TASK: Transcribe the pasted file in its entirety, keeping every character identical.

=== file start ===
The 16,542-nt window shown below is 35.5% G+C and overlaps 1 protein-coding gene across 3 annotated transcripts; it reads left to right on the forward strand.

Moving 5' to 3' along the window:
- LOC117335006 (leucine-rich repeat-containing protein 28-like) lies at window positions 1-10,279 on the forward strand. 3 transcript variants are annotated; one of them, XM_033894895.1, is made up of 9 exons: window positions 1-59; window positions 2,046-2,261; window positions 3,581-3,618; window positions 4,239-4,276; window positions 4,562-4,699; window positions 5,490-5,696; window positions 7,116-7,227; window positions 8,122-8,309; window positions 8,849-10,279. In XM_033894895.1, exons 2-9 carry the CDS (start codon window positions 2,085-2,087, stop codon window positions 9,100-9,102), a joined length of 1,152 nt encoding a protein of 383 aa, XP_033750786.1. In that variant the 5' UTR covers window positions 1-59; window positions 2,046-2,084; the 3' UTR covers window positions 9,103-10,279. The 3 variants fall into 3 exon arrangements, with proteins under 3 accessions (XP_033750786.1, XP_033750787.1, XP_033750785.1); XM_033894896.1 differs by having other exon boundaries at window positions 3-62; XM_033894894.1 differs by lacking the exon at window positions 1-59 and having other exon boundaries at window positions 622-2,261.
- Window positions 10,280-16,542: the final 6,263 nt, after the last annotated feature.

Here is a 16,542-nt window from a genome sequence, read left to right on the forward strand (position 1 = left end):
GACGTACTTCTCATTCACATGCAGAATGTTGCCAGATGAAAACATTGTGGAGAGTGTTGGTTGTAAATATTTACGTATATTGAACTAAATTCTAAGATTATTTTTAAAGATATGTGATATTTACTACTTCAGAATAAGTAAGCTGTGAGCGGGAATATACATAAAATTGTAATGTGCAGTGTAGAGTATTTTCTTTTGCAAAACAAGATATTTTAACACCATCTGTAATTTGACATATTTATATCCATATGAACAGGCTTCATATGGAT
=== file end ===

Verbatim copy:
The 16,542-nt window shown below is 35.5% G+C and overlaps 1 protein-coding gene across 3 annotated transcripts; it reads left to right on the forward strand.

Moving 5' to 3' along the window:
- LOC117335006 (leucine-rich repeat-containing protein 28-like) lies at window positions 1-10,279 on the forward strand. 3 transcript variants are annotated; one of them, XM_033894895.1, is made up of 9 exons: window positions 1-59; window positions 2,046-2,261; window positions 3,581-3,618; window positions 4,239-4,276; window positions 4,562-4,699; window positions 5,490-5,696; window positions 7,116-7,227; window positions 8,122-8,309; window positions 8,849-10,279. In XM_033894895.1, exons 2-9 carry the CDS (start codon window positions 2,085-2,087, stop codon window positions 9,100-9,102), a joined length of 1,152 nt encoding a protein of 383 aa, XP_033750786.1. In that variant the 5' UTR covers window positions 1-59; window positions 2,046-2,084; the 3' UTR covers window positions 9,103-10,279. The 3 variants fall into 3 exon arrangements, with proteins under 3 accessions (XP_033750786.1, XP_033750787.1, XP_033750785.1); XM_033894896.1 differs by having other exon boundaries at window positions 3-62; XM_033894894.1 differs by lacking the exon at window positions 1-59 and having other exon boundaries at window positions 622-2,261.
- Window positions 10,280-16,542: the final 6,263 nt, after the last annotated feature.

Here is a 16,542-nt window from a genome sequence, read left to right on the forward strand (position 1 = left end):
GACGTACTTCTCATTCACATGCAGAATGTTGCCAGATGAAAACATTGTGGAGAGTGTTGGTTGTAAATATTTACGTATATTGAACTAAATTCTAAGATTATTTTTAAAGATATGTGATATTTACTACTTCAGAATAAGTAAGCTGTGAGCGGGAATATACATAAAATTGTAATGTGCAGTGTAGAGTATTTTCTTTTGCAAAACAAGATATTTTAACACCATCTGTAATTTGACATATTTATATCCATATGAACAGGCTTCATATGGAT